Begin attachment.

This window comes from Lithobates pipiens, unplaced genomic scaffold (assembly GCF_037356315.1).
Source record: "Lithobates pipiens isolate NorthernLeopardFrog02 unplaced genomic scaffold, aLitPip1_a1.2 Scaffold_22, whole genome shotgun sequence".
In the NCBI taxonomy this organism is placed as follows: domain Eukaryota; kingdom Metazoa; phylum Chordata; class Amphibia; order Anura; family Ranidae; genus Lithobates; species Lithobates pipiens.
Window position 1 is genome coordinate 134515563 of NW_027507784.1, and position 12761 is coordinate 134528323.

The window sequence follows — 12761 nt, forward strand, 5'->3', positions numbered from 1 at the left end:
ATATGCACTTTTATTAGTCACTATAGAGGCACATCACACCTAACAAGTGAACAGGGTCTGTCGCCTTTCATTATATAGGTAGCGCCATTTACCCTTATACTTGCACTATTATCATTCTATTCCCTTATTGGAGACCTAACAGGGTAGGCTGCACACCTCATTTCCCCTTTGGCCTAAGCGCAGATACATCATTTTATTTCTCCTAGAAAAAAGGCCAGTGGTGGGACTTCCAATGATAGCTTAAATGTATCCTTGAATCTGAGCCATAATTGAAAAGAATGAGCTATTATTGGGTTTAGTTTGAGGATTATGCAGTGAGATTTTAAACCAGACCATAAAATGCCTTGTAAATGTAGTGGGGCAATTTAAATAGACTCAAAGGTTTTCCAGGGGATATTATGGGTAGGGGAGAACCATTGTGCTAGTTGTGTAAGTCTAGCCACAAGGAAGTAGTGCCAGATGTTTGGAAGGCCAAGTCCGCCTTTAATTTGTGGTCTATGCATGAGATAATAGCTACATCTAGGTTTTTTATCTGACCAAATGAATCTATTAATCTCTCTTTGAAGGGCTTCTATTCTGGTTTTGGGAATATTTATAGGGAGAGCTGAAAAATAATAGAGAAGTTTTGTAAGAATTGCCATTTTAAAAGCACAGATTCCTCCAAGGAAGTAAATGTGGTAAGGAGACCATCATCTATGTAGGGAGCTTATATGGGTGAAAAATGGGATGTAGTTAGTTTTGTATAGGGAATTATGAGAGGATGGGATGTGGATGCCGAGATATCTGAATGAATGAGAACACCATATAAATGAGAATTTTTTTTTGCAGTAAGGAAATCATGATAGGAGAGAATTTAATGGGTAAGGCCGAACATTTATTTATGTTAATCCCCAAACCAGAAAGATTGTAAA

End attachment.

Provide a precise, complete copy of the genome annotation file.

This window comes from Lithobates pipiens, unplaced genomic scaffold (assembly GCF_037356315.1).
Source record: "Lithobates pipiens isolate NorthernLeopardFrog02 unplaced genomic scaffold, aLitPip1_a1.2 Scaffold_22, whole genome shotgun sequence".
In the NCBI taxonomy this organism is placed as follows: domain Eukaryota; kingdom Metazoa; phylum Chordata; class Amphibia; order Anura; family Ranidae; genus Lithobates; species Lithobates pipiens.
Window position 1 is genome coordinate 134515563 of NW_027507784.1, and position 12761 is coordinate 134528323.

The window sequence follows — 12761 nt, forward strand, 5'->3', positions numbered from 1 at the left end:
ATATGCACTTTTATTAGTCACTATAGAGGCACATCACACCTAACAAGTGAACAGGGTCTGTCGCCTTTCATTATATAGGTAGCGCCATTTACCCTTATACTTGCACTATTATCATTCTATTCCCTTATTGGAGACCTAACAGGGTAGGCTGCACACCTCATTTCCCCTTTGGCCTAAGCGCAGATACATCATTTTATTTCTCCTAGAAAAAAGGCCAGTGGTGGGACTTCCAATGATAGCTTAAATGTATCCTTGAATCTGAGCCATAATTGAAAAGAATGAGCTATTATTGGGTTTAGTTTGAGGATTATGCAGTGAGATTTTAAACCAGACCATAAAATGCCTTGTAAATGTAGTGGGGCAATTTAAATAGACTCAAAGGTTTTCCAGGGGATATTATGGGTAGGGGAGAACCATTGTGCTAGTTGTGTAAGTCTAGCCACAAGGAAGTAGTGCCAGATGTTTGGAAGGCCAAGTCCGCCTTTAATTTGTGGTCTATGCATGAGATAATAGCTACATCTAGGTTTTTTATCTGACCAAATGAATCTATTAATCTCTCTTTGAAGGGCTTCTATTCTGGTTTTGGGAATATTTATAGGGAGAGCTGAAAAATAATAGAGAAGTTTTGTAAGAATTGCCATTTTAAAAGCACAGATTCCTCCAAGGAAGTAAATGTGGTAAGGAGACCATCATCTATGTAGGGAGCTTATATGGGTGAAAAATGGGATGTAGTTAGTTTTGTATAGGGAATTATGAGAGGATGGGATGTGGATGCCGAGATATCTGAATGAATGAGAACACCATATAAATGAGAATTTTTTTTTGCAGTAAGGAAATCATGATAGGAGAGAATTTAATGGGTAAGGCCGAACATTTATTTATGTTAATCCCCAAACCAGAAAGATTGTAAA